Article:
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Phase transition in HTB-FeF3/rGO cathode material: x-ray spectral diagnostics and ab inition modelling

Name
Alexander
Surname
Guda
Scientific organization
Southern Federal University
Academic degree
PhD
Position
leading researcher
Scientific discipline
Physics & Astronomy
Topic
Phase transition in HTB-FeF3/rGO cathode material: x-ray spectral diagnostics and ab inition modelling
Abstract
A porous framework of HTB-FeF3/rGO composite was used as conversion cathode material in Li-ion battery. Electrode shows a good cycle stability due to the intimate contact of FeF3 nanoparticles with graphene oxide. Using in situ XRD, XAS and Mossbauer spectroscopy, we show that during discharge of HTB-FeF3/rGO composite Li is intercalated into the tunnels of the HTB-FeF3 structure up to x=0.92 Li. Intercalation is followed by slow conversion of HTB-LixFeF3 to LiF and Fe nanoparticles. During charge, the LiF and Fe phases are slowly transformed to amorphous FeF2 and FeF3 phases.
Keywords
Conversion materials, DFT, evolution algorythm, XANES, EXAFS, XRD, fluorides
Summary

In our study we pursue the goal to determine structural changes which take place inside the full Li-ion cell and to look at those processes in situ during cycle. Experiment was carried on the B station of BM01 (SNBL) beamline at ESRF, Grenoble, as a mixed XAFS/XRD experiment. Samples were prepared with synthesis of iron fluoride nanoparticles inside reduced graphene oxide sheets which increases conductivity. The material offers a stable discharge energy of 600-700 Wh/kg over 100 cycles, which is higher than the widely applied cathode materials (300-500 Wh/kg). Each sample we cycled with 20 mAh/g in the 1,2-4,2 V range, while measuring Fe K-edge XAFS spectra in transmission mode and XRD patterns with 15 minutes interval. For measurements we used self-made test cells with glassy carbon windows connected to Gamry potentiostats responsible for cycling and data acquisition.

Results of the x-ray studies were associated with cycling data to obtain structure-charge state dependency. HTB structure of the as-prepared material has open intercalation channels as a result, full electrochemical reaction can be separated into initial intercalation of one Li- anion per formula unit and following conversion reaction involving two more Li-, which gives us 3LiF/Fe mixture and a complete three electron transition. To prove this we performed principal component analysis (PCA) on the series of XAFS experimental spectra. We have used FitIt software to mathematically decompose the series of the Fe K-edge spectra at different voltages into independent sub-spectra. It was found that all spectra for discharge process can be reproduced as a combination of three components. First component corresponds to HTB structure, second to the intercalated structure with Fe2+ charge state and the third one corresponds to metallic Fe. We have observed that pure iron nanoparticles form after HTB conversion to intercalated phase. We have performed a set of ab initio calculations using evolutionary algorythms (USPEX software) within pseudopotential DFT approximation (VASP 5.2) to analyse phase transition in FeF3 material upon intecalation and conversion regimes.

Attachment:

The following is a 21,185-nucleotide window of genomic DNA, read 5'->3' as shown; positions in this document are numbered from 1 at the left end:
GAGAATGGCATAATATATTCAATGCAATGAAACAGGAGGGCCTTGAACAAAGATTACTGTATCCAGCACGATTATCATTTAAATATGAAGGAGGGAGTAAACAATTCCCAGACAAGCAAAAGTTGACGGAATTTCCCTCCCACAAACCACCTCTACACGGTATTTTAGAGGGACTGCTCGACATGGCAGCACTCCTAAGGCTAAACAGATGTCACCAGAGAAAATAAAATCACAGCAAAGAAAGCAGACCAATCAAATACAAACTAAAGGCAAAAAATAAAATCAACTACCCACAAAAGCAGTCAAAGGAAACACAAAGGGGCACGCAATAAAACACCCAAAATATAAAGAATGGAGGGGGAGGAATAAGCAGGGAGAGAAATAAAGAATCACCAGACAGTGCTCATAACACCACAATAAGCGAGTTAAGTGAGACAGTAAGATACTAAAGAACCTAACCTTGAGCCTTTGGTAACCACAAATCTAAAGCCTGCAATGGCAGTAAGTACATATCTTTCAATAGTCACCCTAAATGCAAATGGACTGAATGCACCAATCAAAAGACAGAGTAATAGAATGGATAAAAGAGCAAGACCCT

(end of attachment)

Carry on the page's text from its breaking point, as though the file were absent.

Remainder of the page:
Figure 1. In situ XAS/XRD experiment of HTB-FeF3/rGO composite. Top: Voltage profile during charge/discharge of the cell with grey circles indicating points where ex situ Mossbauer spectra were collected. Middle: PCA concentration profile of Fe, Fe2+ and Fe3+ components obtained from simultaneous decomposition of 260 Fe K-edge XANES spectra. Bottom: XRD contour plot (lambda=0.51 Å) showing evolution of HTB-FeF3, LiF and Fe phases during charge/discharge.

 

The good cycle performance of the material was attributed to the microstructure, which consists of FeF3particles embedded into a matrix of graphene oxide. The close contact of hygroscopic FeF3particles with carbon permits the preparation of high quality electrodes without the need
of moisture protection in ambient air and maintains electronic as well as Li ionic conductivity during prolonged cycling. The detailed reaction mechanism was investigated using a combination of in situ methods. Upon discharge, Li is inserted fast into the HTB-FeF3 tunnel structure followed by a slow conversion reaction to LiF/Fe nanoparticles. Upon charge, LiF/Fe is slowly converted back to rutile FeF2 and amorphous FeF3 phases without reformation of the HTB-FeF3 framework.

 

[1] - A. Pohl, M. Faraz, A. Schroder, M. Baunach, W. Schabelb, A. Guda, V. Shapovalov, A. Soldatov, et.al., Development of a water based process for stable conversion cathodes on the basis of FeF3, Journal of Power Sources 313 (2016) 213-222